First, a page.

developing good exercise habits in early life can slow down possible cognitive
3. Take Notice
Being cognizant about what’s taking place around you and noticing when you are
fully present can be helpful in improving your own sense of well-being.
4. Keep Learning
Carving out the time for continued growth through learning can help to enhance
self-esteem and encourage more social interaction throughout the lifespan. Setting
small, attainable goals and then working towards them has been correlated with
higher levels of self-satisfaction and well-being in adults.
Being an active member of a community is correlated with higher levels of self reported happiness in adults. Those who carved out time to volunteer in their
community were less likely to display symptoms of depression as older adults.
Healthy eating is critical to overall health and your success as a student. But on a student's budget, it can seem difficult to eat balanced and create healthy meals on a regular basis. Here are some tips to get you started:
- Plan ahead
- By prepping for your week ahead you able to minimize the likelihood that you will eat more convenient but less healthy options on nights that you're working late or squeezed for time.
- Collect coupons
- Many major grocery stores are likely to price match with their competitors so it can be worthwhile to check for coupons. Also, knowing what's available on sale can help with meal prep for the week!
- Make a list before shopping
- Often it can be tempting to buy everything that looks good to you when shopping for food. By making a list you're more likely to buy what you need and not stray.
- Look out for generic brands
- Recognized name brands are often marked-up and often are not that different from generic brands which are available at a much cheaper prices.
- Buy frozen fruits and vegetables
- Fresh fruits and vegetables can often be very expensive and if you don't use it in time can spoil. Frozen fruits and vegetables are just as nutritious, cheaper and can be stored for a much longer time.
This list was adapted from: https://www.healthline.com/nutrition/19-ways-to-eat-healthy-on-a-budget#section13
Sleep is essential for better health and can have significant impacts on learning and memory. While there's still more to learn about how sleep can affect a person, we know that a lack of adequate and quality sleep can have profound impacts on our ability to retain and retrieve information.
- lasts from 5-10 minutes
- is the lightest of the stages of sleep
- at this point the individual can be easily awakened
- body temperature decreases at this stage
- heart rate is slowed
- lasts about 20 minutes
- re-occurs briefly after stage 3
- is known as the "deep sleep" stage
- is the longest of the sleep cycle- lasting about 30 minutes
- an individual is less likely to respond to noise during this part of the cycle
- is intermittent
- each stage lasts 5-30 minutes
- eyes experience rapid and random movements
- if an individual is awoken at this stage, they will likely remember their dreams
Below is a depiction of the different stages of the sleep cycle. A full cycle should ideally last between 90-120 minutes, and is repeated 4-5 times during an 8 hour period.
Often people are curious to know what the ideal amount of sleep they need to function well. This number depends on the individual and a number of different factors:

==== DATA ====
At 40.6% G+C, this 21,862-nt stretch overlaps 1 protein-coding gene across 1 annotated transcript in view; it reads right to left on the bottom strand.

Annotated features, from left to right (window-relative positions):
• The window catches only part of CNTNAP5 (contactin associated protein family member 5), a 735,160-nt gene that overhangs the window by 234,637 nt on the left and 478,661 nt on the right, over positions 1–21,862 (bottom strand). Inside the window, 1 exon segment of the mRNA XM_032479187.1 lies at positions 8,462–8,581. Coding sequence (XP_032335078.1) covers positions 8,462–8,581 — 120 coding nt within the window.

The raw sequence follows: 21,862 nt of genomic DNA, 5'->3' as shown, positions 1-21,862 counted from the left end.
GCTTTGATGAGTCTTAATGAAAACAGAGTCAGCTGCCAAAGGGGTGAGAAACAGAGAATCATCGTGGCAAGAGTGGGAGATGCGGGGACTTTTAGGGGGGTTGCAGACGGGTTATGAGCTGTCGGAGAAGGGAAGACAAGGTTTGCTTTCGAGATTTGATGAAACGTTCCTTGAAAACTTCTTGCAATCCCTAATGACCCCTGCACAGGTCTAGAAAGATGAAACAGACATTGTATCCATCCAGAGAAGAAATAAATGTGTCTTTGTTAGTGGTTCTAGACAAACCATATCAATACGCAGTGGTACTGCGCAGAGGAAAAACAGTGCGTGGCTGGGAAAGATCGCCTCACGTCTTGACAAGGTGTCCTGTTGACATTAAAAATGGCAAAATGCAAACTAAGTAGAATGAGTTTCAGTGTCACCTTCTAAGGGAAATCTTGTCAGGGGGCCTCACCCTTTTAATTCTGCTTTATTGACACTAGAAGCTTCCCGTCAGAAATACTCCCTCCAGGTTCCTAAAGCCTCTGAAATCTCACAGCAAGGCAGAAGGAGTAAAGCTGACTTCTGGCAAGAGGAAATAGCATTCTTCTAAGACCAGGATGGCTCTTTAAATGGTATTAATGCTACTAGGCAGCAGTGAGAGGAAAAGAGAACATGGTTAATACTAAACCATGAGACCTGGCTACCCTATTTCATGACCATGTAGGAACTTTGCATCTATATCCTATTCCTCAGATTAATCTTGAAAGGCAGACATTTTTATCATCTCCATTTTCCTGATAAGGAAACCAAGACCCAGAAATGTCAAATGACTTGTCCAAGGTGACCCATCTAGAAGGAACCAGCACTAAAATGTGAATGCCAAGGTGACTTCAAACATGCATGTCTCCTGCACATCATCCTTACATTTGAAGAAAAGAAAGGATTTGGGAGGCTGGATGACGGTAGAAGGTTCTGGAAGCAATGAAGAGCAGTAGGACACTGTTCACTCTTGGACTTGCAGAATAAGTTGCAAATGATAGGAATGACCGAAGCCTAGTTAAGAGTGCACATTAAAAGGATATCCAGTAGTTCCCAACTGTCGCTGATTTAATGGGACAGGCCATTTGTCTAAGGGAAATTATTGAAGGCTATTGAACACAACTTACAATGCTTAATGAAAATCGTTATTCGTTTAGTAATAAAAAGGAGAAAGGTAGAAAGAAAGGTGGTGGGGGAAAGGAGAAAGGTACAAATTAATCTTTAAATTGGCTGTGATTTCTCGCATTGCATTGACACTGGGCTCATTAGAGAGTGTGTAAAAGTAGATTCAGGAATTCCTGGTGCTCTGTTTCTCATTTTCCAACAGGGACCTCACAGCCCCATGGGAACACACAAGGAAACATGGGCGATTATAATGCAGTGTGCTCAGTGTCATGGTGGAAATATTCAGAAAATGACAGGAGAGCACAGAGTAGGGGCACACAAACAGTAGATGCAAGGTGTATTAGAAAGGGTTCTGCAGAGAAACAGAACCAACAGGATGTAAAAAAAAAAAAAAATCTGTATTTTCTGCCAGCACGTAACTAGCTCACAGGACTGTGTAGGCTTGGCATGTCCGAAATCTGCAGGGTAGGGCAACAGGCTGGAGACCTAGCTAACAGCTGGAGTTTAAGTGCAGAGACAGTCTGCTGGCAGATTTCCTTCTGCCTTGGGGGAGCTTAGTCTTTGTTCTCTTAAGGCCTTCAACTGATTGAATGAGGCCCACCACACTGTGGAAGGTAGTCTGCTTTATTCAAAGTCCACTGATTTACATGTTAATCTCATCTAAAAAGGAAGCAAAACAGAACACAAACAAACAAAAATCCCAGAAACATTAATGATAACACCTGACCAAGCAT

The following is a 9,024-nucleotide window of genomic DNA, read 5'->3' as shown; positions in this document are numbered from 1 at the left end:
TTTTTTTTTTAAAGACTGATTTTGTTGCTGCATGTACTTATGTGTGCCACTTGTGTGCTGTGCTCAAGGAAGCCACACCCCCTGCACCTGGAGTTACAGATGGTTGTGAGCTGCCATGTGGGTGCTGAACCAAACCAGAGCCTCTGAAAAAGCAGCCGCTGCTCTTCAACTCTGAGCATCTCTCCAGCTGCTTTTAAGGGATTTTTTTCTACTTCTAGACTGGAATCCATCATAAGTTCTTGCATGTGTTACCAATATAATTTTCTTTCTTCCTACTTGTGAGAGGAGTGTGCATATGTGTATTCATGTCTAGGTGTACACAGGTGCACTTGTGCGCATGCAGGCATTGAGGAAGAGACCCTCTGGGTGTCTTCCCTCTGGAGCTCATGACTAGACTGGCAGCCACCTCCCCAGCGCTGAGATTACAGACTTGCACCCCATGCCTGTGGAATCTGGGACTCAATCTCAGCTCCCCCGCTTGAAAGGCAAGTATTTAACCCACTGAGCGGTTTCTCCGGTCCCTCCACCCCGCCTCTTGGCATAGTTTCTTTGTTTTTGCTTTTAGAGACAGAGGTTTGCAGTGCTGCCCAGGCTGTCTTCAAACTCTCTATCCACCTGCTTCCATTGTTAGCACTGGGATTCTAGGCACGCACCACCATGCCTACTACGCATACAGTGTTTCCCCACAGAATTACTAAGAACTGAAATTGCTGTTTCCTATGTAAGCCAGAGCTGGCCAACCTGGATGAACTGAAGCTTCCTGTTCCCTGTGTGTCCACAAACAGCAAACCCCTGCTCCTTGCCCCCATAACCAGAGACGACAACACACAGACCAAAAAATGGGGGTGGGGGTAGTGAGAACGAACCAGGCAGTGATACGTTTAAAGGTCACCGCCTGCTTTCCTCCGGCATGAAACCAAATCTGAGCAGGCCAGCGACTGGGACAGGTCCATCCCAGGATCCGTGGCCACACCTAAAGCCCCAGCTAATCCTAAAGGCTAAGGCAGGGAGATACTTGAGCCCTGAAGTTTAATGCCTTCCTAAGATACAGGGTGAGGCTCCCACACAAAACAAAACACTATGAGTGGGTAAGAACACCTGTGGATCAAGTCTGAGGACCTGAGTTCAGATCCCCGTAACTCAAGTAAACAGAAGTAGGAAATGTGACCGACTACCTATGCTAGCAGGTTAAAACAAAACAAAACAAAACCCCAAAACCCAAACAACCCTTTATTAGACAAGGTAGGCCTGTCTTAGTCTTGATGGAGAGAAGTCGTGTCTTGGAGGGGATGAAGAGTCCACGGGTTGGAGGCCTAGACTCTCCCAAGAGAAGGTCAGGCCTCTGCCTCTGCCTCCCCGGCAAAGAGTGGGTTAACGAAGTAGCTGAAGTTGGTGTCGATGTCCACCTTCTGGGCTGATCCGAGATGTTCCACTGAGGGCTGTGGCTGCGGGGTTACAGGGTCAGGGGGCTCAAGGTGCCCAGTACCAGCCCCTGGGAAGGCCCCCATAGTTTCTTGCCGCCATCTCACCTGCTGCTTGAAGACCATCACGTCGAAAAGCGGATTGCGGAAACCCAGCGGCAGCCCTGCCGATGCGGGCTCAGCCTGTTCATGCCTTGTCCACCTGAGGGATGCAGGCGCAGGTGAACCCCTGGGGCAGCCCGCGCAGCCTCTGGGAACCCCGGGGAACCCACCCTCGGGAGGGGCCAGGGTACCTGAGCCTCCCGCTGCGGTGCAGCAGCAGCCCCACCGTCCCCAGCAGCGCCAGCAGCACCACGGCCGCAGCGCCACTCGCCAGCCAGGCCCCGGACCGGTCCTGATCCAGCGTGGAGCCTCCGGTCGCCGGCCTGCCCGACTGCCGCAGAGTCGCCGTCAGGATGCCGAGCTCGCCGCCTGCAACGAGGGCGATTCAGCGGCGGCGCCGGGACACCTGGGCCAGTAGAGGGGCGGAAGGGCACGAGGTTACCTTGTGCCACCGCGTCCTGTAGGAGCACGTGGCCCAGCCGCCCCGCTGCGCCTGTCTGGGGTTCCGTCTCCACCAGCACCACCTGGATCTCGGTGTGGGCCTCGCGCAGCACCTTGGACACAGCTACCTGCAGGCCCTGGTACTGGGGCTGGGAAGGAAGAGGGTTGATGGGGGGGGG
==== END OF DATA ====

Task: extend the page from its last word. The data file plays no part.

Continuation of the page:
C) Recent Physical or Mental Activity
D) Overall Health
Below is a image depicting how much sleep is roughly needed for different age categories.
Sleep deprivation is a condition where an individual gets less sleep than they need to feel awake and alert. This can be characterized by the following:
A) Taking 30+ minutes to fall asleep
B) Worry about getting enough sleep most nights
C) Waking during the night and having great difficulty falling back asleep
D) Feel the need to sleep in or take daytime naps
E) Feeling drowsy during the day, or relying on caffeine to stay alert
Insomnia refers to when an individual has great difficulty falling asleep or staying asleep. This can be characterized by the following:
A) difficulty falling asleep
B) waking up frequently during the night
C) difficulty returning to sleep
D) waking up too early in the morning
E) not feeling refreshed after sleep
F) daytime sleepiness
G) difficulty concentrating
How to Sleep Smart?
- Avoid external lights
- Cut out electronics atleast one hour before bedtime
- Take power naps during the day
- Use a smart alarm
- Develop a bedtime routine
Sexual health encompasses not only the prevention of disease, but runs the gamut from safe condom use and birth control to sexuality and relationships. Open and frank discussions about sex is critical but often it can be hard to begin this conversation. Here are few things to think about before navigating "the talk"
- Often, it may be best to wait until you've processed your feelings and are able to have the conversation objectively and without interruptions
- It's natural to have your needs and desire change over time, even if you've been with your partner(s) long-term! Being honest and direct is the best way to articulate your needs
- Talking about sex can be an uncomfortable topic for so many people, so it's essential to listen make sure you give your partner the space they need to articulate themselves. Take time throughout the conversation to check-in with one another and make sure you're both on the same page!
- Setting Boundaries
- Everyone has their limits, and certain triggers that make them uncomfortable. If an interaction makes you uncomfortable it's important to acknowledge your feelings. Being clear and direct in how you feel is an essential part to coming to a healthy compromise.
This list was adapted from: http://asaap.ca/wp-content/uploads/2011/06/The-Talk-Brochure.pdf